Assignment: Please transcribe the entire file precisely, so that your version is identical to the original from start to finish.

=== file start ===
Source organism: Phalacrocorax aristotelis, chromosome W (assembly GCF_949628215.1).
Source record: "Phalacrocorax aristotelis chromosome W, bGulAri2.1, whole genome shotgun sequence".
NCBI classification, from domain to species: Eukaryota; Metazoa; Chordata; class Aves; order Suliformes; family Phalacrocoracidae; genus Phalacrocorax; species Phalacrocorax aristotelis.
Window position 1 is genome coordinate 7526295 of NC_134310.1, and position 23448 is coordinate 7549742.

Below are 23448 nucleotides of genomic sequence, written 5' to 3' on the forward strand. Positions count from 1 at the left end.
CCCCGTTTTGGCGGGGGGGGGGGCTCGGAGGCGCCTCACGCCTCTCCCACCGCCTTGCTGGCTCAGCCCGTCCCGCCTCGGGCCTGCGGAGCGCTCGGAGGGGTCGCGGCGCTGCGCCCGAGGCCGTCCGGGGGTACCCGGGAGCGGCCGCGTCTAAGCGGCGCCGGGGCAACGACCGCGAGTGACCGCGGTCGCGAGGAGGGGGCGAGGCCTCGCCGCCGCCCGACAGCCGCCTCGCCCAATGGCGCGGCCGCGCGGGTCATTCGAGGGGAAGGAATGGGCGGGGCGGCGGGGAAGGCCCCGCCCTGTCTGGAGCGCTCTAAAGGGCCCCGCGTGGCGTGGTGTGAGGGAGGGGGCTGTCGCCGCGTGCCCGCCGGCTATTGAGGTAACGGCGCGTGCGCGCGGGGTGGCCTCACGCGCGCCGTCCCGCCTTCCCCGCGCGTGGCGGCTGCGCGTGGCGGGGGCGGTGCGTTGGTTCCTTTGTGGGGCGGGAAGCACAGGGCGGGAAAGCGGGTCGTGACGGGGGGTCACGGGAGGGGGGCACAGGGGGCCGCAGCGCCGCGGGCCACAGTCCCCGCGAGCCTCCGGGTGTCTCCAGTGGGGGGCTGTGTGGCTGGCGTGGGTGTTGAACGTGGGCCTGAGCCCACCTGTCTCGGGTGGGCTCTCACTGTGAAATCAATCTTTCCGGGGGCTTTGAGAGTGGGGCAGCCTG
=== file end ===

Source organism: Phalacrocorax aristotelis, chromosome W (assembly GCF_949628215.1).
Source record: "Phalacrocorax aristotelis chromosome W, bGulAri2.1, whole genome shotgun sequence".
NCBI classification, from domain to species: Eukaryota; Metazoa; Chordata; class Aves; order Suliformes; family Phalacrocoracidae; genus Phalacrocorax; species Phalacrocorax aristotelis.
Window position 1 is genome coordinate 7526295 of NC_134310.1, and position 23448 is coordinate 7549742.

Below are 23448 nucleotides of genomic sequence, written 5' to 3' on the forward strand. Positions count from 1 at the left end.
CCCCGTTTTGGCGGGGGGGGGGGCTCGGAGGCGCCTCACGCCTCTCCCACCGCCTTGCTGGCTCAGCCCGTCCCGCCTCGGGCCTGCGGAGCGCTCGGAGGGGTCGCGGCGCTGCGCCCGAGGCCGTCCGGGGGTACCCGGGAGCGGCCGCGTCTAAGCGGCGCCGGGGCAACGACCGCGAGTGACCGCGGTCGCGAGGAGGGGGCGAGGCCTCGCCGCCGCCCGACAGCCGCCTCGCCCAATGGCGCGGCCGCGCGGGTCATTCGAGGGGAAGGAATGGGCGGGGCGGCGGGGAAGGCCCCGCCCTGTCTGGAGCGCTCTAAAGGGCCCCGCGTGGCGTGGTGTGAGGGAGGGGGCTGTCGCCGCGTGCCCGCCGGCTATTGAGGTAACGGCGCGTGCGCGCGGGGTGGCCTCACGCGCGCCGTCCCGCCTTCCCCGCGCGTGGCGGCTGCGCGTGGCGGGGGCGGTGCGTTGGTTCCTTTGTGGGGCGGGAAGCACAGGGCGGGAAAGCGGGTCGTGACGGGGGGTCACGGGAGGGGGGCACAGGGGGCCGCAGCGCCGCGGGCCACAGTCCCCGCGAGCCTCCGGGTGTCTCCAGTGGGGGGCTGTGTGGCTGGCGTGGGTGTTGAACGTGGGCCTGAGCCCACCTGTCTCGGGTGGGCTCTCACTGTGAAATCAATCTTTCCGGGGGCTTTGAGAGTGGGGCAGCCTG